When Loftus saw the results, an idea came to her. What if you could produce similar aversions to fattening foods? Could false memories help people eat a healthier diet? She tried the experiment again, first with potato chips, then with chocolate chip cookies and strawberry ice cream. The potato-chip version failed, apparently because potato chips were too familiar as a tasty snack. But the ice-cream version worked. More than 40 percent of subjects were persuaded that they had gotten sick eating strawberry ice cream, and these subjects were significantly more likely to say they would avoid it.So, the next nudge then. Public service announcements that don't browbeat us about behaviours but rather try to plant false memories of childhood experiences. Remember eating asparagus with your grandma and how happy that made you when you were five? How you helped her to pick the asparagus? Weren't you happy then? And don't you remember how your father beat your mother that time he drank too much? Weren't you sad seeing that? Doesn't asparagus make you feel warm and good all over while alcohol makes you feel a little sick?
In February 2005, Loftus and her coauthors published the egg study, concluding that "humans can be trained to avoid food." Four months later, they published the ice-cream study under the title, "False Beliefs About Fattening Foods Can Have Healthy Consequences." The diet-improvement rationale, originally an afterthought, was now central. The bottom line, they wrote, was that "we can, through suggestion, manipulate nutritional selection and possibly even improve health."
In the food experiments, all the threads of Loftus' career came together. Instead oftraining a rat, she was training people. Instead of using a reward, she was using the techniques she had learned from the recovered-memory therapists. And instead of planting bad memories, she was planting healthy ones. She was a real-life memory doctor.
But she, too, was responding to behavioral reinforcement. The fattening-food experiment was the most widely celebrated study she had ever done. It made headlines all over the world and earned her a place on the New York Times Magazine's list of the year's most innovative ideas. She was being rewarded for doing something socially useful. She reveled in the attention and acclaim. She quoted her press clippings in speeches.
In reality, the work she had done on memories of sexual abuse was more important. But that work had hurt and angered people. It had brought condemnation and contempt on her. In diet therapy, she found no such punishment. Again, she was meeting people who desperately needed her. But this time, they were fighting obesity, not deluded daughters. "I wish I could be of more immediate help to these people, but I'm forced to tell them that the line of research is at its very earliest stages," she wrote in 2007. "Still, it is refreshing to be working on a topic that could indeed be of genuine help to people and one that is not as anger inspiring and dangerous as the topic of sex abuse."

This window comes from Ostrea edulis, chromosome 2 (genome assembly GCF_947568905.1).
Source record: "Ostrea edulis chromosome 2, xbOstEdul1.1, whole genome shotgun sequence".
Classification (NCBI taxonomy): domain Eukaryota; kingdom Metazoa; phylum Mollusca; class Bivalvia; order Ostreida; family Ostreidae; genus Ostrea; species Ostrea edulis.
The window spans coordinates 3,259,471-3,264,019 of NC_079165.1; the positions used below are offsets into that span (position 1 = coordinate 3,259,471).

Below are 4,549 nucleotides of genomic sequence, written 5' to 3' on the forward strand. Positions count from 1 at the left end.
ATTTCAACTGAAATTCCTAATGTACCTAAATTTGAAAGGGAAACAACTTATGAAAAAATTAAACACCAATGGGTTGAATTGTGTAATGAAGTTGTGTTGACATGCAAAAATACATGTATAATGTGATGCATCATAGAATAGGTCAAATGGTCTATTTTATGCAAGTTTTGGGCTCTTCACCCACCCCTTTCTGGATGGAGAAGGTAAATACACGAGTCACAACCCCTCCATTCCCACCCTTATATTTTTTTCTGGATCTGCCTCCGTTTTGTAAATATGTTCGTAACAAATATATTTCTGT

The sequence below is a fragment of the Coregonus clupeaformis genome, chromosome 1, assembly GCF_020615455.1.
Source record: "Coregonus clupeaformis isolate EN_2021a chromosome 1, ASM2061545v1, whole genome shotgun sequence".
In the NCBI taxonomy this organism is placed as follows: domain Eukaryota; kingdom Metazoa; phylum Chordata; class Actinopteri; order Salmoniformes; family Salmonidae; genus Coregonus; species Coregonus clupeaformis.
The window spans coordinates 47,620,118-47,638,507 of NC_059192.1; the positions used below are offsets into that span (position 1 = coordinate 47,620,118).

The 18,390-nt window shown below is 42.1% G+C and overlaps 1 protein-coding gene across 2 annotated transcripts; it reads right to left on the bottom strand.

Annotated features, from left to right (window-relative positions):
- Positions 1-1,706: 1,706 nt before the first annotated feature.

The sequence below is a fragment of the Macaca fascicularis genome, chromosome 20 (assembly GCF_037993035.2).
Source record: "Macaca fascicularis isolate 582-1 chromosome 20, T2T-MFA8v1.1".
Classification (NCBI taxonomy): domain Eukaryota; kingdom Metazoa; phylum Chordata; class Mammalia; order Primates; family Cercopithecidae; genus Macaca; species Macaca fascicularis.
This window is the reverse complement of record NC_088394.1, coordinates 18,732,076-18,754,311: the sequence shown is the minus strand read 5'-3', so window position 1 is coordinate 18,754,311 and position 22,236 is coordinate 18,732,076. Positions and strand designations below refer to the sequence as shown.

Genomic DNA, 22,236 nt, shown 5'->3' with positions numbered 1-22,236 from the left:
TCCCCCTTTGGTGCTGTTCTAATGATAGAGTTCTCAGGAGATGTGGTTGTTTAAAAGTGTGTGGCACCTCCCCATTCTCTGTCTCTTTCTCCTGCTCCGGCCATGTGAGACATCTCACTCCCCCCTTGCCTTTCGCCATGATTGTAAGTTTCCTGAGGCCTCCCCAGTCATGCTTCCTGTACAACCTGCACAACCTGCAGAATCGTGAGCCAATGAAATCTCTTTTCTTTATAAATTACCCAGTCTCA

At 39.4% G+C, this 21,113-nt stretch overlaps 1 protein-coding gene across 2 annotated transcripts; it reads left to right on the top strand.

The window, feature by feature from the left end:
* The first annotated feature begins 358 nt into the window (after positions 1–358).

All those years, Loftus had been vilified for attacking therapy. Now she was inventing a therapy of her own. But hers was different. It was good for people, and she could make it better. She began to think of ways to magnify its power: ratcheting up the false feedback, perhaps, or showing photos or videos of people being sickened by the designated foods. Soon she was convincing students that they had loved asparagus as children. "Healthier Eating Could Be Just a False Memory Away," said the published journal article.
Loftus talked about the food experiments the same way she had talked about EPS. The concept, she explained, was to "tap into people's imagination and mental thoughts to influence their food choices." But two crucial elements had changed. First, she was now trying to influence behavior through memory, not just through imagination. In EPS, memory modification had been a kind of collateral damage. In the food experiments, memory modification was the whole idea.
But would freedom of choice survive therapeutic deception? Would it survive social pressure to fix unhealthy memories and habits? Loftus and her colleagues were already presenting memory therapy as an alternative to coercion. In their article on fattening food, they warned that unless behavioral scientists stemmed the obesity crisis, laws might be imposed to induce healthier eating, just as "seatbelt laws were imposed upon us when people were not using them on their own." In their article on alcohol, they offered memory doctoring as an alternative to electric shock and other "invasive" aversion therapies.
Go read the whole Saletan piece, which has excellent discussion of Chinese mass propaganda trying to implant false memories of the Tiananmen Square protesters having attacked PRA soldiers first. Didn't you remember that Greedo shot first too?